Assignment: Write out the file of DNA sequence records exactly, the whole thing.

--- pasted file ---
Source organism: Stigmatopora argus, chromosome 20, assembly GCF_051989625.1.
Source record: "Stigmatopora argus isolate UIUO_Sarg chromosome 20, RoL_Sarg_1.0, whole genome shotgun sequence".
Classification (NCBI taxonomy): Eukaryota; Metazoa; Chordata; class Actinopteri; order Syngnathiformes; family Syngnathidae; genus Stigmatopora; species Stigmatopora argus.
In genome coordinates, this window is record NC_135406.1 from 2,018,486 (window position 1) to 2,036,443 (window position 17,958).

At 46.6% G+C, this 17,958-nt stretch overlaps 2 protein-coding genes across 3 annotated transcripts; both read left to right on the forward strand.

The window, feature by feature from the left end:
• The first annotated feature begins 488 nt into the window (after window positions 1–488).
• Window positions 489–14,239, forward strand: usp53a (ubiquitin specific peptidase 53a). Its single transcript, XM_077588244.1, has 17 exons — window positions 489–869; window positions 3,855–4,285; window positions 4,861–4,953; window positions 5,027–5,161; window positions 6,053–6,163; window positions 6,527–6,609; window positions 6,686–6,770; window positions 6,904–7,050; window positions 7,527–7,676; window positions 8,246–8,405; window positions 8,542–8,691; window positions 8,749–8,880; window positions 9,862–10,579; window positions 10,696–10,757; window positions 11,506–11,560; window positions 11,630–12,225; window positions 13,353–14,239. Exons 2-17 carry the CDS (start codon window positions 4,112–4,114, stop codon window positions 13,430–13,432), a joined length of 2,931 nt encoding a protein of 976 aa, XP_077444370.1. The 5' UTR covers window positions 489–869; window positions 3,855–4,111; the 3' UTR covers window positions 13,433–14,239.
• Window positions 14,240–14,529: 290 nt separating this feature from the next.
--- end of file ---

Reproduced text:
Source organism: Stigmatopora argus, chromosome 20, assembly GCF_051989625.1.
Source record: "Stigmatopora argus isolate UIUO_Sarg chromosome 20, RoL_Sarg_1.0, whole genome shotgun sequence".
Classification (NCBI taxonomy): Eukaryota; Metazoa; Chordata; class Actinopteri; order Syngnathiformes; family Syngnathidae; genus Stigmatopora; species Stigmatopora argus.
In genome coordinates, this window is record NC_135406.1 from 2,018,486 (window position 1) to 2,036,443 (window position 17,958).

At 46.6% G+C, this 17,958-nt stretch overlaps 2 protein-coding genes across 3 annotated transcripts; both read left to right on the forward strand.

The window, feature by feature from the left end:
• The first annotated feature begins 488 nt into the window (after window positions 1–488).
• Window positions 489–14,239, forward strand: usp53a (ubiquitin specific peptidase 53a). Its single transcript, XM_077588244.1, has 17 exons — window positions 489–869; window positions 3,855–4,285; window positions 4,861–4,953; window positions 5,027–5,161; window positions 6,053–6,163; window positions 6,527–6,609; window positions 6,686–6,770; window positions 6,904–7,050; window positions 7,527–7,676; window positions 8,246–8,405; window positions 8,542–8,691; window positions 8,749–8,880; window positions 9,862–10,579; window positions 10,696–10,757; window positions 11,506–11,560; window positions 11,630–12,225; window positions 13,353–14,239. Exons 2-17 carry the CDS (start codon window positions 4,112–4,114, stop codon window positions 13,430–13,432), a joined length of 2,931 nt encoding a protein of 976 aa, XP_077444370.1. The 5' UTR covers window positions 489–869; window positions 3,855–4,111; the 3' UTR covers window positions 13,433–14,239.
• Window positions 14,240–14,529: 290 nt separating this feature from the next.